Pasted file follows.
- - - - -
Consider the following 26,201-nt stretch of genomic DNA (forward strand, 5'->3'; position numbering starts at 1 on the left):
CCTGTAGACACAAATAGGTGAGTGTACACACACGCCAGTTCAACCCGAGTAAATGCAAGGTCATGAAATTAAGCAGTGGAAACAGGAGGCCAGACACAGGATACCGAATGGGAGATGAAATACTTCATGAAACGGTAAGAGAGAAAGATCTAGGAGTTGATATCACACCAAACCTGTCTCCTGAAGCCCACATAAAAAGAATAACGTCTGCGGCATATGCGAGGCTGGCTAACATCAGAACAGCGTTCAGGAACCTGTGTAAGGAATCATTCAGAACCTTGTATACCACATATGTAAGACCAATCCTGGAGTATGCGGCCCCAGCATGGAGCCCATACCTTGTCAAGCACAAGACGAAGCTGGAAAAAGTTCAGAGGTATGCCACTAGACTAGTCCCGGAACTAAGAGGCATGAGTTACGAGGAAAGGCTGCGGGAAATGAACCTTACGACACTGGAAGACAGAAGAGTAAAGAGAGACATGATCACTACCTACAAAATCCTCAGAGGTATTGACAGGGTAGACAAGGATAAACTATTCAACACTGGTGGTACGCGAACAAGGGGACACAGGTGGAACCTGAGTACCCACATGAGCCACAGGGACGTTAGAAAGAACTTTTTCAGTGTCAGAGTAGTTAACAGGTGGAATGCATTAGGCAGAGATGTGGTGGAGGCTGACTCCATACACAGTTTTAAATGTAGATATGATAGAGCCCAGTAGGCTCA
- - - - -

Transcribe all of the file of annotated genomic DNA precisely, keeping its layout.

Consider the following 26,201-nt stretch of genomic DNA (forward strand, 5'->3'; position numbering starts at 1 on the left):
CCTGTAGACACAAATAGGTGAGTGTACACACACGCCAGTTCAACCCGAGTAAATGCAAGGTCATGAAATTAAGCAGTGGAAACAGGAGGCCAGACACAGGATACCGAATGGGAGATGAAATACTTCATGAAACGGTAAGAGAGAAAGATCTAGGAGTTGATATCACACCAAACCTGTCTCCTGAAGCCCACATAAAAAGAATAACGTCTGCGGCATATGCGAGGCTGGCTAACATCAGAACAGCGTTCAGGAACCTGTGTAAGGAATCATTCAGAACCTTGTATACCACATATGTAAGACCAATCCTGGAGTATGCGGCCCCAGCATGGAGCCCATACCTTGTCAAGCACAAGACGAAGCTGGAAAAAGTTCAGAGGTATGCCACTAGACTAGTCCCGGAACTAAGAGGCATGAGTTACGAGGAAAGGCTGCGGGAAATGAACCTTACGACACTGGAAGACAGAAGAGTAAAGAGAGACATGATCACTACCTACAAAATCCTCAGAGGTATTGACAGGGTAGACAAGGATAAACTATTCAACACTGGTGGTACGCGAACAAGGGGACACAGGTGGAACCTGAGTACCCACATGAGCCACAGGGACGTTAGAAAGAACTTTTTCAGTGTCAGAGTAGTTAACAGGTGGAATGCATTAGGCAGAGATGTGGTGGAGGCTGACTCCATACACAGTTTTAAATGTAGATATGATAGAGCCCAGTAGGCTCA